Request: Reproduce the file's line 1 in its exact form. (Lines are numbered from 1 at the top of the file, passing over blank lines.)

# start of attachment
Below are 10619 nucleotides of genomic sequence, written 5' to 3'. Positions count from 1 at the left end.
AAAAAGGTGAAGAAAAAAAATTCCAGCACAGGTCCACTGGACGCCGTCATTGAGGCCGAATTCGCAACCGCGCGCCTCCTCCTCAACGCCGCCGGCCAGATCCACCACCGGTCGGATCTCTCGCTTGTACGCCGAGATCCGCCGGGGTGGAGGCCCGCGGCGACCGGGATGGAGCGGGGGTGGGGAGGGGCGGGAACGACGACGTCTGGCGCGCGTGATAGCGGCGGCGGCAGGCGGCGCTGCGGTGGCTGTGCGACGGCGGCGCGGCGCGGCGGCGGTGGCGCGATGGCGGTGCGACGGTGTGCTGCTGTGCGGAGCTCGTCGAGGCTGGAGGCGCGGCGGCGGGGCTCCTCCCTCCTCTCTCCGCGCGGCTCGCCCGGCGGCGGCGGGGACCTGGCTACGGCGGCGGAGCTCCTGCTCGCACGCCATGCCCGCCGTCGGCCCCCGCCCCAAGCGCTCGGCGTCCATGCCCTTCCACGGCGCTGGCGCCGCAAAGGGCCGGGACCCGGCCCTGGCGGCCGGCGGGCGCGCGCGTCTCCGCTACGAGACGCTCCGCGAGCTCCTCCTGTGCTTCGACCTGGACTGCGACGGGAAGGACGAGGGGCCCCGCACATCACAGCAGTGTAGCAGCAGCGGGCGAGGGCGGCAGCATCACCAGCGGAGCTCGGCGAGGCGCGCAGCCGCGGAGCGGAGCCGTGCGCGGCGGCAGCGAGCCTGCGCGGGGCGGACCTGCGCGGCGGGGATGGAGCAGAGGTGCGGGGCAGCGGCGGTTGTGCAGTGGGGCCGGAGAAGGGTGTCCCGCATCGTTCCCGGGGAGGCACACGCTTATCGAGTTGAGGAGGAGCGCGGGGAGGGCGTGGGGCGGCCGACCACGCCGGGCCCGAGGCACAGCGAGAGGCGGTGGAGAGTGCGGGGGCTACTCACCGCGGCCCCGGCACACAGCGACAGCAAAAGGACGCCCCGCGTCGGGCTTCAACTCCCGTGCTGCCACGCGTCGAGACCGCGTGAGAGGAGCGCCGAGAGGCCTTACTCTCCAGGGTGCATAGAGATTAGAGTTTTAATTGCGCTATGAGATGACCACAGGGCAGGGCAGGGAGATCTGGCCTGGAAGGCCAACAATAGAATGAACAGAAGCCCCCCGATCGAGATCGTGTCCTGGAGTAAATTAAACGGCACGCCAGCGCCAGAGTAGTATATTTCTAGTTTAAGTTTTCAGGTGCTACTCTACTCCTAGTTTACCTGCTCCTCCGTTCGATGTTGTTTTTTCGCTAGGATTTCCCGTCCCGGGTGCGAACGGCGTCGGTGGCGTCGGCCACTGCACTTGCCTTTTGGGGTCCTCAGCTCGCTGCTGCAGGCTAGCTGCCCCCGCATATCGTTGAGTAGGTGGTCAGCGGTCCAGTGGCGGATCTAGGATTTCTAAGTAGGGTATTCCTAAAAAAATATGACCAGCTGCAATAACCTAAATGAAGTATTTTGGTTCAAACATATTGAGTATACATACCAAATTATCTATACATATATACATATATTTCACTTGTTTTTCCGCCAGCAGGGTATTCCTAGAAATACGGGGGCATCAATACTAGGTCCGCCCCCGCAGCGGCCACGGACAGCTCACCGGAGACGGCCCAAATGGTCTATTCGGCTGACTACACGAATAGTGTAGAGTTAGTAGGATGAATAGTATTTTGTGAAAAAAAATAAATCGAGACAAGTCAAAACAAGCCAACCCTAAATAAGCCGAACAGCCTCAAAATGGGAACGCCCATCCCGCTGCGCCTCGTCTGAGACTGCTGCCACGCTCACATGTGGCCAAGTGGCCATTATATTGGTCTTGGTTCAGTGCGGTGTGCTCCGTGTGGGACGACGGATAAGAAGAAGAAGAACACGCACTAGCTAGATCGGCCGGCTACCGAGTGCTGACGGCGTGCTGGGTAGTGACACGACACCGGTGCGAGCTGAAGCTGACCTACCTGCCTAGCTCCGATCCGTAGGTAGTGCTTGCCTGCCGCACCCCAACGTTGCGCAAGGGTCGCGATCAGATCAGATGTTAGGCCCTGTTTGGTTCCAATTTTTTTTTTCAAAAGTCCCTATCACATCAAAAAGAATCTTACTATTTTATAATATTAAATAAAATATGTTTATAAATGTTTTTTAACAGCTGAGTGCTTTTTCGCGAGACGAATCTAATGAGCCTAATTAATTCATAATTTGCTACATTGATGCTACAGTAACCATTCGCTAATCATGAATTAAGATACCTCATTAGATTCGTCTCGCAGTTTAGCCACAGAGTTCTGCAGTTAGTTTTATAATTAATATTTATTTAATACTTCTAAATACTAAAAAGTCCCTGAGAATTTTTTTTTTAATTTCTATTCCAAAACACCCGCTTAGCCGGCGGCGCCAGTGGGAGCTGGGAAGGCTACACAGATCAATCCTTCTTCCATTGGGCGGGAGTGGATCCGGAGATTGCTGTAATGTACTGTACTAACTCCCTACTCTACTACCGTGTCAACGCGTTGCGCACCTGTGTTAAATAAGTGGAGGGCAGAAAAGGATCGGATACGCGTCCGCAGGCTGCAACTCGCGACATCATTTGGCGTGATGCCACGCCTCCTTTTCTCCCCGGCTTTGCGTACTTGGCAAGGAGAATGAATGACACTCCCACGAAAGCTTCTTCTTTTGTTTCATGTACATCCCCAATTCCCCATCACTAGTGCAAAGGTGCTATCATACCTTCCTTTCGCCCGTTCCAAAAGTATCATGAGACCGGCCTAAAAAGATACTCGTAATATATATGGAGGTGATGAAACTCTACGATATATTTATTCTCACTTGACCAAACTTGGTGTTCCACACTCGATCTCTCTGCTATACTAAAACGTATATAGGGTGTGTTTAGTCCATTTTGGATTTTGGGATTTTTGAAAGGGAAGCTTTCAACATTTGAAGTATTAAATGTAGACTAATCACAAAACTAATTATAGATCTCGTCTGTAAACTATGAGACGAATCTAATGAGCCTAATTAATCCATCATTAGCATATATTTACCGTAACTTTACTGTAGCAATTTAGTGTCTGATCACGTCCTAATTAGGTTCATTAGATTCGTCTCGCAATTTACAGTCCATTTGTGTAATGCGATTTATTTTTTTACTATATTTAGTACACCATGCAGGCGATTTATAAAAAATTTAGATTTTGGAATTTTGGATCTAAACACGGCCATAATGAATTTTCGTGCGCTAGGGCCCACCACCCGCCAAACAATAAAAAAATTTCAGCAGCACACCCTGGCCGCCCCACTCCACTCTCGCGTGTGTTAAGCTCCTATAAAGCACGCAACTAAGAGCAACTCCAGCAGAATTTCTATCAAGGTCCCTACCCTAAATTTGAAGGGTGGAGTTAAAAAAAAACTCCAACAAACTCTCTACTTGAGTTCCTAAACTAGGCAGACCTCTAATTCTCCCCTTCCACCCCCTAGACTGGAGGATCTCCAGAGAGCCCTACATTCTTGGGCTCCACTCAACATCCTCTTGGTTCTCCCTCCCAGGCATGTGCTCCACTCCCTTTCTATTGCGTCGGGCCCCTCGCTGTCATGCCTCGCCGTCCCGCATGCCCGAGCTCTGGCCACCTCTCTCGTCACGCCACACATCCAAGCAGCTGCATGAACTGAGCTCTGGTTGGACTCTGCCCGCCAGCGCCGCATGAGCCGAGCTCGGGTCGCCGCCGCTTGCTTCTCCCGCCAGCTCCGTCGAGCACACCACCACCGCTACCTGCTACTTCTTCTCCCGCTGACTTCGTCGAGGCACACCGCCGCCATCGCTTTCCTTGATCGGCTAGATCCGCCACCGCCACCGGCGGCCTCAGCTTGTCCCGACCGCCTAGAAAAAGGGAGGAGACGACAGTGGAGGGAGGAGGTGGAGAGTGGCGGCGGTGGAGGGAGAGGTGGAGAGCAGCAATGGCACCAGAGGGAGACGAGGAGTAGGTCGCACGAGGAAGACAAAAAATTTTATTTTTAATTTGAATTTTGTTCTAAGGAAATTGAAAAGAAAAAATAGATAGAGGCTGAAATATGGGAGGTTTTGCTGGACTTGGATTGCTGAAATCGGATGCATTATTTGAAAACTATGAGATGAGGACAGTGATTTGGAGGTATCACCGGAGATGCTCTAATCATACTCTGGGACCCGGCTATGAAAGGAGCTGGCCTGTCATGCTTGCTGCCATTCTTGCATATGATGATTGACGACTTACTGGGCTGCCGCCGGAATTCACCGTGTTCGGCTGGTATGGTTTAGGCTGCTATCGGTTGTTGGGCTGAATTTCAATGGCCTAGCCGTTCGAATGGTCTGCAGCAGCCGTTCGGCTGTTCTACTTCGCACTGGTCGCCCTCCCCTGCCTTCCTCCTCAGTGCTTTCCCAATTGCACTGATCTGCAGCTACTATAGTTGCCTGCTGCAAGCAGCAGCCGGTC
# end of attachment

Below are 10619 nucleotides of genomic sequence, written 5' to 3'. Positions count from 1 at the left end.